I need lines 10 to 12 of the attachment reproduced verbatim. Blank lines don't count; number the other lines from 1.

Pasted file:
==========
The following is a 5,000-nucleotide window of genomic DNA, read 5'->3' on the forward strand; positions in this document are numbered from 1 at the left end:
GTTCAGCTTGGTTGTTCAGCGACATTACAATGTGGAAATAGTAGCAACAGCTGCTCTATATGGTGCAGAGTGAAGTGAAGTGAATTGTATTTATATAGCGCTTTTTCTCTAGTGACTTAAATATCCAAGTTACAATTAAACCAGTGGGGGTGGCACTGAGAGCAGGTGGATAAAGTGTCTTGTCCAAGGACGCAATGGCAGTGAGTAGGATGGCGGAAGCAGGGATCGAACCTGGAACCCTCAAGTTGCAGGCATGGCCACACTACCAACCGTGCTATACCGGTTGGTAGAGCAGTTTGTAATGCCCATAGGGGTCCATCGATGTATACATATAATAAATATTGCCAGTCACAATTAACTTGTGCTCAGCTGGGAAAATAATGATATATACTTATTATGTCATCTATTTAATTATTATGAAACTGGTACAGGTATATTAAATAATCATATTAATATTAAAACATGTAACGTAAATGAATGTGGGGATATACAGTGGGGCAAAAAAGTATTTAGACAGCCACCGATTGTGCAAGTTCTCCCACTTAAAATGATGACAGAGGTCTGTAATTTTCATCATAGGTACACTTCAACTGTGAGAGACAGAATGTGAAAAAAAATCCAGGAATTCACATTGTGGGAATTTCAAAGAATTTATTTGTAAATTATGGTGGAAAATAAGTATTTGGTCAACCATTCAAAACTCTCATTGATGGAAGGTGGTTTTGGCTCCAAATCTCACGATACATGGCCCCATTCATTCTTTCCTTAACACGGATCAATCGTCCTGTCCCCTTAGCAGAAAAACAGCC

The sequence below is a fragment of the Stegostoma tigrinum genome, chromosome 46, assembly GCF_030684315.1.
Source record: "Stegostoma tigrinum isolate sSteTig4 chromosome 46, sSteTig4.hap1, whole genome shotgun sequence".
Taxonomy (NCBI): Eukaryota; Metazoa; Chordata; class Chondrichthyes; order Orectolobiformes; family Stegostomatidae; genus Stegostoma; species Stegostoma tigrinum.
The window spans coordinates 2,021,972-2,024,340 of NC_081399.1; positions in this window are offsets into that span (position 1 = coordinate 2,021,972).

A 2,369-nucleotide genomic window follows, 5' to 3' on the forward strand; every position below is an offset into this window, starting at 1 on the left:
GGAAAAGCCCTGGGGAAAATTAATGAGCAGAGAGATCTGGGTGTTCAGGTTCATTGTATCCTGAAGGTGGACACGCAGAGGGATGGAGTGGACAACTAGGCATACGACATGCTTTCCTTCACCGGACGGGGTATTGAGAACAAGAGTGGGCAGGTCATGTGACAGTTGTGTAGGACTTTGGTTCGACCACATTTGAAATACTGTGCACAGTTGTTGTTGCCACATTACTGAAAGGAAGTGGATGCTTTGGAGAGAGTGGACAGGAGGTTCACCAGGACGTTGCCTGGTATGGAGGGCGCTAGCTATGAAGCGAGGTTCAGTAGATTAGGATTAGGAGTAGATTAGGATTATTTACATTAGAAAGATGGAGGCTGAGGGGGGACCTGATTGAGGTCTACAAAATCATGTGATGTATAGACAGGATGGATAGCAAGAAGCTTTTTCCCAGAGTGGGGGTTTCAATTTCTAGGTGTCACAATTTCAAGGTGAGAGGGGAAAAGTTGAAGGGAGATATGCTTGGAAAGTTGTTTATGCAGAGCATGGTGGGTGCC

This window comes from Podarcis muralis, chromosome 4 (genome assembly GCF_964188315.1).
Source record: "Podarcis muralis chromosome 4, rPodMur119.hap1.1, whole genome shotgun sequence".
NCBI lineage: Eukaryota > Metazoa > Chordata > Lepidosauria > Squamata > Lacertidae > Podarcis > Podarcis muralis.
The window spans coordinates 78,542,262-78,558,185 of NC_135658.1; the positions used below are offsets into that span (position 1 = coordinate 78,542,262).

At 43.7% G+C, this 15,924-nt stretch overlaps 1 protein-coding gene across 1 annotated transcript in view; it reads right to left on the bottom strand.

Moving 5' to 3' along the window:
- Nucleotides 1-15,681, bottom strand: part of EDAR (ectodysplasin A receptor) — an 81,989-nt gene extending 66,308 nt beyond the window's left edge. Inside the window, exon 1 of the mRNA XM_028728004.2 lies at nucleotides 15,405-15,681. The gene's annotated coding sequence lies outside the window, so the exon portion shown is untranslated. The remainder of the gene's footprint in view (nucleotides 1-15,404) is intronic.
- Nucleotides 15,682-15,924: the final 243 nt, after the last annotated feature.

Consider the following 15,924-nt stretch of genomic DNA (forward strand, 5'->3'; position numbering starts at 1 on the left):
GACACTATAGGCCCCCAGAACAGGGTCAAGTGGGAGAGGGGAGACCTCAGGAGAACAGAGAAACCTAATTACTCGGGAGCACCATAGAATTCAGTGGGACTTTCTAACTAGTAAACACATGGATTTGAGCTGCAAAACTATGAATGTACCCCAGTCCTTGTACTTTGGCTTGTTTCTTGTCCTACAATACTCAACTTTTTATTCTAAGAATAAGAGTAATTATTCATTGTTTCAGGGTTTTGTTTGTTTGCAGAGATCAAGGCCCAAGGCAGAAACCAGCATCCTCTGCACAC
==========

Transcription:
Source record: "Podarcis muralis chromosome 4, rPodMur119.hap1.1, whole genome shotgun sequence".
NCBI lineage: Eukaryota > Metazoa > Chordata > Lepidosauria > Squamata > Lacertidae > Podarcis > Podarcis muralis.
The window spans coordinates 78,542,262-78,558,185 of NC_135658.1; the positions used below are offsets into that span (position 1 = coordinate 78,542,262).